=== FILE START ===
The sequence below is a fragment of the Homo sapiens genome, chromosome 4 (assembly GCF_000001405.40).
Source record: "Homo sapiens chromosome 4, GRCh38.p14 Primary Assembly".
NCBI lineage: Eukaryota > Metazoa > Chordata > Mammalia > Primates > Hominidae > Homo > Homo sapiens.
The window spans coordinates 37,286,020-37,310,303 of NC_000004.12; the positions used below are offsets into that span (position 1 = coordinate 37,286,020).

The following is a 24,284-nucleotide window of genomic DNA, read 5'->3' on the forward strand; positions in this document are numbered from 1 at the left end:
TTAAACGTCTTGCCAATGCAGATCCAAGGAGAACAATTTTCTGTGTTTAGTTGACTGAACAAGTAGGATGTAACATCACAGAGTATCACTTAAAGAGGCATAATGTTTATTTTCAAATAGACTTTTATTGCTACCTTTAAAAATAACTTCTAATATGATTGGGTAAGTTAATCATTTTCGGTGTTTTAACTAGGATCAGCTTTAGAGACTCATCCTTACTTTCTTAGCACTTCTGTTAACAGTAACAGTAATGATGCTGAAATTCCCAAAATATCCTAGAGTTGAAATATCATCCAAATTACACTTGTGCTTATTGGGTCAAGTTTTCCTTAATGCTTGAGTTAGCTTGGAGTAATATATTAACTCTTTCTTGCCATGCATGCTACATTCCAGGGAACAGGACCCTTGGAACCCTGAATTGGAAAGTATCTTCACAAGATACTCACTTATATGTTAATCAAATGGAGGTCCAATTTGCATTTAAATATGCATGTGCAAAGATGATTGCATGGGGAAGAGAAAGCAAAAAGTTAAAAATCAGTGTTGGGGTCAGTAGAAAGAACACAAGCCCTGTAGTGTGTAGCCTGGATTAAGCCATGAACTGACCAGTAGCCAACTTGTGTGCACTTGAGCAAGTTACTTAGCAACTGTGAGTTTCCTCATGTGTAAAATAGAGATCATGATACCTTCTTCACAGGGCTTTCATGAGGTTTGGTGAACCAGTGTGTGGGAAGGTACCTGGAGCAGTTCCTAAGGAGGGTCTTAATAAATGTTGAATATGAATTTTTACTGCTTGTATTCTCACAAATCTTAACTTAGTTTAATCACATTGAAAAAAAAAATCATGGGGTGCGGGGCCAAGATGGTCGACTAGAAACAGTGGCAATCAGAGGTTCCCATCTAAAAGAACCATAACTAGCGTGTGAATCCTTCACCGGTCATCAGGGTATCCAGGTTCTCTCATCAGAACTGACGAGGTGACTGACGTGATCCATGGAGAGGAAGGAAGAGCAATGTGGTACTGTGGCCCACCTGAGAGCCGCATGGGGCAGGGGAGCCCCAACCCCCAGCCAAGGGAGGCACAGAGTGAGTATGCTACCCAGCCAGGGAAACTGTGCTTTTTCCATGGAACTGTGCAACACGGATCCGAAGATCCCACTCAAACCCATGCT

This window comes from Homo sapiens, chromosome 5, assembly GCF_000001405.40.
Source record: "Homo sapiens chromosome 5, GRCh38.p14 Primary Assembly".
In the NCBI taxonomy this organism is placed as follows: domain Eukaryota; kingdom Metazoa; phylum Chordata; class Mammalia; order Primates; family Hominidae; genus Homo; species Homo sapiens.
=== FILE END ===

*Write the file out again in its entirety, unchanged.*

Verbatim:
The sequence below is a fragment of the Homo sapiens genome, chromosome 4 (assembly GCF_000001405.40).
Source record: "Homo sapiens chromosome 4, GRCh38.p14 Primary Assembly".
NCBI lineage: Eukaryota > Metazoa > Chordata > Mammalia > Primates > Hominidae > Homo > Homo sapiens.
The window spans coordinates 37,286,020-37,310,303 of NC_000004.12; the positions used below are offsets into that span (position 1 = coordinate 37,286,020).

The following is a 24,284-nucleotide window of genomic DNA, read 5'->3' on the forward strand; positions in this document are numbered from 1 at the left end:
TTAAACGTCTTGCCAATGCAGATCCAAGGAGAACAATTTTCTGTGTTTAGTTGACTGAACAAGTAGGATGTAACATCACAGAGTATCACTTAAAGAGGCATAATGTTTATTTTCAAATAGACTTTTATTGCTACCTTTAAAAATAACTTCTAATATGATTGGGTAAGTTAATCATTTTCGGTGTTTTAACTAGGATCAGCTTTAGAGACTCATCCTTACTTTCTTAGCACTTCTGTTAACAGTAACAGTAATGATGCTGAAATTCCCAAAATATCCTAGAGTTGAAATATCATCCAAATTACACTTGTGCTTATTGGGTCAAGTTTTCCTTAATGCTTGAGTTAGCTTGGAGTAATATATTAACTCTTTCTTGCCATGCATGCTACATTCCAGGGAACAGGACCCTTGGAACCCTGAATTGGAAAGTATCTTCACAAGATACTCACTTATATGTTAATCAAATGGAGGTCCAATTTGCATTTAAATATGCATGTGCAAAGATGATTGCATGGGGAAGAGAAAGCAAAAAGTTAAAAATCAGTGTTGGGGTCAGTAGAAAGAACACAAGCCCTGTAGTGTGTAGCCTGGATTAAGCCATGAACTGACCAGTAGCCAACTTGTGTGCACTTGAGCAAGTTACTTAGCAACTGTGAGTTTCCTCATGTGTAAAATAGAGATCATGATACCTTCTTCACAGGGCTTTCATGAGGTTTGGTGAACCAGTGTGTGGGAAGGTACCTGGAGCAGTTCCTAAGGAGGGTCTTAATAAATGTTGAATATGAATTTTTACTGCTTGTATTCTCACAAATCTTAACTTAGTTTAATCACATTGAAAAAAAAAATCATGGGGTGCGGGGCCAAGATGGTCGACTAGAAACAGTGGCAATCAGAGGTTCCCATCTAAAAGAACCATAACTAGCGTGTGAATCCTTCACCGGTCATCAGGGTATCCAGGTTCTCTCATCAGAACTGACGAGGTGACTGACGTGATCCATGGAGAGGAAGGAAGAGCAATGTGGTACTGTGGCCCACCTGAGAGCCGCATGGGGCAGGGGAGCCCCAACCCCCAGCCAAGGGAGGCACAGAGTGAGTATGCTACCCAGCCAGGGAAACTGTGCTTTTTCCATGGAACTGTGCAACACGGATCCGAAGATCCCACTCAAACCCATGCT

This window comes from Homo sapiens, chromosome 5, assembly GCF_000001405.40.
Source record: "Homo sapiens chromosome 5, GRCh38.p14 Primary Assembly".
In the NCBI taxonomy this organism is placed as follows: domain Eukaryota; kingdom Metazoa; phylum Chordata; class Mammalia; order Primates; family Hominidae; genus Homo; species Homo sapiens.